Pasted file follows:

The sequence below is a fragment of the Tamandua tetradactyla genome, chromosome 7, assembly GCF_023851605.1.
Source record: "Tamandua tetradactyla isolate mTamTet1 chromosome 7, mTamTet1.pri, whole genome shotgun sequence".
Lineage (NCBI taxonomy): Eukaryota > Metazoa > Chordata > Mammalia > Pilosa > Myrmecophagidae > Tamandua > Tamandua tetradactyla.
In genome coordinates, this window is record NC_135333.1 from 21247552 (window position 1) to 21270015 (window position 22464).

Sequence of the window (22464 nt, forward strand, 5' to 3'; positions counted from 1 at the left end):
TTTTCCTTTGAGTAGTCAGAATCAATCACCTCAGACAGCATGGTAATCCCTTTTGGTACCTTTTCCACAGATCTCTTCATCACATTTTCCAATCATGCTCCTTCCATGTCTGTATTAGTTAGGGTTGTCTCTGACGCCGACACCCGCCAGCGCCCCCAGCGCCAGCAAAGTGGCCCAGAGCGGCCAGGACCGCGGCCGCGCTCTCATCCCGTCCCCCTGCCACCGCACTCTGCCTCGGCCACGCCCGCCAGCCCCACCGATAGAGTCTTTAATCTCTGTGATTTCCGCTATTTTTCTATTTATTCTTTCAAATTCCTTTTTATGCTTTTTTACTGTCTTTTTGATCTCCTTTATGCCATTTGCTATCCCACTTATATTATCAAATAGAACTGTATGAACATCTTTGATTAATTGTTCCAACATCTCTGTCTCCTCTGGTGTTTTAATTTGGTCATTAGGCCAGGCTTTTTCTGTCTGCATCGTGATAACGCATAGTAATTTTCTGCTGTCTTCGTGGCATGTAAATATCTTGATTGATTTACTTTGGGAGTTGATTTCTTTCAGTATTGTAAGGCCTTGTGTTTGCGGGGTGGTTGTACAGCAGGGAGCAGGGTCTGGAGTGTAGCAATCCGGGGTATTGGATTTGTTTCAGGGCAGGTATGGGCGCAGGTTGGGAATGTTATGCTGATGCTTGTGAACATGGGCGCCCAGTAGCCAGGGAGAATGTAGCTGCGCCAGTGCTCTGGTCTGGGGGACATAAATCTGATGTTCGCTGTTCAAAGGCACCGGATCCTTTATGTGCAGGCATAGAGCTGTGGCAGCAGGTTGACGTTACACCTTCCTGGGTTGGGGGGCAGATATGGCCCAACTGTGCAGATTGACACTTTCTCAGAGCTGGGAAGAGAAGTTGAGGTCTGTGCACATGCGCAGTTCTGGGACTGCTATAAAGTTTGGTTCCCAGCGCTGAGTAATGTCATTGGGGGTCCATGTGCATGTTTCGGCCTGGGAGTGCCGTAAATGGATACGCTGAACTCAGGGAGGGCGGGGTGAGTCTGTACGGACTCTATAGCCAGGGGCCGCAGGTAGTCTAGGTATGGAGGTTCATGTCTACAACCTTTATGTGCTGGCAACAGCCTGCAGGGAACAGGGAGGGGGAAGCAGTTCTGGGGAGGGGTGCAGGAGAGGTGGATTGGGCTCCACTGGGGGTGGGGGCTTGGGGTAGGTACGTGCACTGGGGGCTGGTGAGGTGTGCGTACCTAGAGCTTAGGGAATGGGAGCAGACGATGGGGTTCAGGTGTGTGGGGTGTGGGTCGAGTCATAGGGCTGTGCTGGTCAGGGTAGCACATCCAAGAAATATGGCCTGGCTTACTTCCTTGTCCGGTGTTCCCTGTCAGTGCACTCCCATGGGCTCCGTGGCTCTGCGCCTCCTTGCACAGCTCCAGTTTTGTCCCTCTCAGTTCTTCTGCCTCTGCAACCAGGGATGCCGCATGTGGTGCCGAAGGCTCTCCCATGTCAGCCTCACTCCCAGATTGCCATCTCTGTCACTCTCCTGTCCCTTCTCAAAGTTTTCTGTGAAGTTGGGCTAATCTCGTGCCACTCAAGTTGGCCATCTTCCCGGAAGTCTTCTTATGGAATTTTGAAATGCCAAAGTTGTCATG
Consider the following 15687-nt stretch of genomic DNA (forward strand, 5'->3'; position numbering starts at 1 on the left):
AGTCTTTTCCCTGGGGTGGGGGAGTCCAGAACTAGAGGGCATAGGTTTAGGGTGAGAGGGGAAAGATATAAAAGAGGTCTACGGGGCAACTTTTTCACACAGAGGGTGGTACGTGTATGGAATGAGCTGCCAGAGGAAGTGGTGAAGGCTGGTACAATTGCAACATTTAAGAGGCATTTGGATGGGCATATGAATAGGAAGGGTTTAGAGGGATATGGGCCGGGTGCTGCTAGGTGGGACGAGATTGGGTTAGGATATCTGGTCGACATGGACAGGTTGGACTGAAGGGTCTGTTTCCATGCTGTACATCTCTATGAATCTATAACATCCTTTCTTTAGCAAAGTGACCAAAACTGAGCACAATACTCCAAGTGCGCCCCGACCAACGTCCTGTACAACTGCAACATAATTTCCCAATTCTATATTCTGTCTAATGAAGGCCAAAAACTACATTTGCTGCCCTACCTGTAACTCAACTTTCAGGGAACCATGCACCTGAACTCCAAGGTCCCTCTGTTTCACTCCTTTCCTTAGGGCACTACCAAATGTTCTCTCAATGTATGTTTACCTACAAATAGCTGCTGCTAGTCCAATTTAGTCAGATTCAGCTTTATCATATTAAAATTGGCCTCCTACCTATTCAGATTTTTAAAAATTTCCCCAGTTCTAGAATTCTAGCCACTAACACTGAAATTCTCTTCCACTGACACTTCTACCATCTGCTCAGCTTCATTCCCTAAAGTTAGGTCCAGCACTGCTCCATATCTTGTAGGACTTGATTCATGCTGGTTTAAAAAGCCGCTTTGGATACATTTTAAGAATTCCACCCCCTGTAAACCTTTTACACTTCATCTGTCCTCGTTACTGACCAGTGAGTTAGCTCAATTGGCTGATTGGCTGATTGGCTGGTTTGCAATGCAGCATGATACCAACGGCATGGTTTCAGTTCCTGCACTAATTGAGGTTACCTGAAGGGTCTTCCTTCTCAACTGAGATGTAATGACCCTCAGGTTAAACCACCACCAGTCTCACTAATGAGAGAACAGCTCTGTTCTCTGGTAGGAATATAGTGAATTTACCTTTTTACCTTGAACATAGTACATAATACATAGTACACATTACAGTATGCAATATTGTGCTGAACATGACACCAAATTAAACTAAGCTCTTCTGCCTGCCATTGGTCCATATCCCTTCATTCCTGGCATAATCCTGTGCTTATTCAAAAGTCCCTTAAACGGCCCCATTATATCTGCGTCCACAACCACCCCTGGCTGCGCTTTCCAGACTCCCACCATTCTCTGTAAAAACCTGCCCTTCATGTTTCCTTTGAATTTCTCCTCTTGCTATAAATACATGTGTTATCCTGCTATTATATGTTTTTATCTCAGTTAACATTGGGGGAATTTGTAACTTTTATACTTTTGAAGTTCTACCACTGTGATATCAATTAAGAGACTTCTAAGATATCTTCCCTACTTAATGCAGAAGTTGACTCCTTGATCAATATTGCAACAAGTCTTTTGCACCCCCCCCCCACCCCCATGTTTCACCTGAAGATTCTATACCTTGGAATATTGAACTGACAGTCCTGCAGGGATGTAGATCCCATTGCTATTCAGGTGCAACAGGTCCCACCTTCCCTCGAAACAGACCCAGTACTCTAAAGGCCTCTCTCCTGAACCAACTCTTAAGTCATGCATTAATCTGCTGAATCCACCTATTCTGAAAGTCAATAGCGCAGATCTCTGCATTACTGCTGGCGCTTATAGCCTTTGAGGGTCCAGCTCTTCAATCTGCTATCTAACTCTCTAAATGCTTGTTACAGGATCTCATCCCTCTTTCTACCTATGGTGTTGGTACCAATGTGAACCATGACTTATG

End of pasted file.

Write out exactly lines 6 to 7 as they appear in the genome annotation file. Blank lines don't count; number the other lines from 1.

TTTTCCTTTGAGTAGTCAGAATCAATCACCTCAGACAGCATGGTAATCCCTTTTGGTACCTTTTCCACAGATCTCTTCATCACATTTTCCAATCATGCTCCTTCCATGTCTGTATTAGTTAGGGTTGTCTCTGACGCCGACACCCGCCAGCGCCCCCAGCGCCAGCAAAGTGGCCCAGAGCGGCCAGGACCGCGGCCGCGCTCTCATCCCGTCCCCCTGCCACCGCACTCTGCCTCGGCCACGCCCGCCAGCCCCACCGATAGAGTCTTTAATCTCTGTGATTTCCGCTATTTTTCTATTTATTCTTTCAAATTCCTTTTTATGCTTTTTTACTGTCTTTTTGATCTCCTTTATGCCATTTGCTATCCCACTTATATTATCAAATAGAACTGTATGAACATCTTTGATTAATTGTTCCAACATCTCTGTCTCCTCTGGTGTTTTAATTTGGTCATTAGGCCAGGCTTTTTCTGTCTGCATCGTGATAACGCATAGTAATTTTCTGCTGTCTTCGTGGCATGTAAATATCTTGATTGATTTACTTTGGGAGTTGATTTCTTTCAGTATTGTAAGGCCTTGTGTTTGCGGGGTGGTTGTACAGCAGGGAGCAGGGTCTGGAGTGTAGCAATCCGGGGTATTGGATTTGTTTCAGGGCAGGTATGGGCGCAGGTTGGGAATGTTATGCTGATGCTTGTGAACATGGGCGCCCAGTAGCCAGGGAGAATGTAGCTGCGCCAGTGCTCTGGTCTGGGGGACATAAATCTGATGTTCGCTGTTCAAAGGCACCGGATCCTTTATGTGCAGGCATAGAGCTGTGGCAGCAGGTTGACGTTACACCTTCCTGGGTTGGGGGGCAGATATGGCCCAACTGTGCAGATTGACACTTTCTCAGAGCTGGGAAGAGAAGTTGAGGTCTGTGCACATGCGCAGTTCTGGGACTGCTATAAAGTTTGGTTCCCAGCGCTGAGTAATGTCATTGGGGGTCCATGTGCATGTTTCGGCCTGGGAGTGCCGTAAATGGATACGCTGAACTCAGGGAGGGCGGGGTGAGTCTGTACGGACTCTATAGCCAGGGGCCGCAGGTAGTCTAGGTATGGAGGTTCATGTCTACAACCTTTATGTGCTGGCAACAGCCTGCAGGGAACAGGGAGGGGGAAGCAGTTCTGGGGAGGGGTGCAGGAGAGGTGGATTGGGCTCCACTGGGGGTGGGGGCTTGGGGTAGGTACGTGCACTGGGGGCTGGTGAGGTGTGCGTACCTAGAGCTTAGGGAATGGGAGCAGACGATGGGGTTCAGGTGTGTGGGGTGTGGGTCGAGTCATAGGGCTGTGCTGGTCAGGGTAGCACATCCAAGAAATATGGCCTGGCTTACTTCCTTGTCCGGTGTTCCCTGTCAGTGCACTCCCATGGGCTCCGTGGCTCTGCGCCTCCTTGCACAGCTCCAGTTTTGTCCCTCTCAGTTCTTCTGCCTCTGCAACCAGGGATGCCGCATGTGGTGCCGAAGGCTCTCCCATGTCAGCCTCACTCCCAGATTGCCATCTCTGTCACTCTCCTGTCCCTTCTCAAAGTTTTCTGTGAAGTTGGGCTAATCTCGTGCCACTCAAGTTGGCCATCTTCCCGGAAGTCTTCTTATGGAATTTTGAAATGCCAAAGTTGTCATG
Consider the following 15687-nt stretch of genomic DNA (forward strand, 5'->3'; position numbering starts at 1 on the left):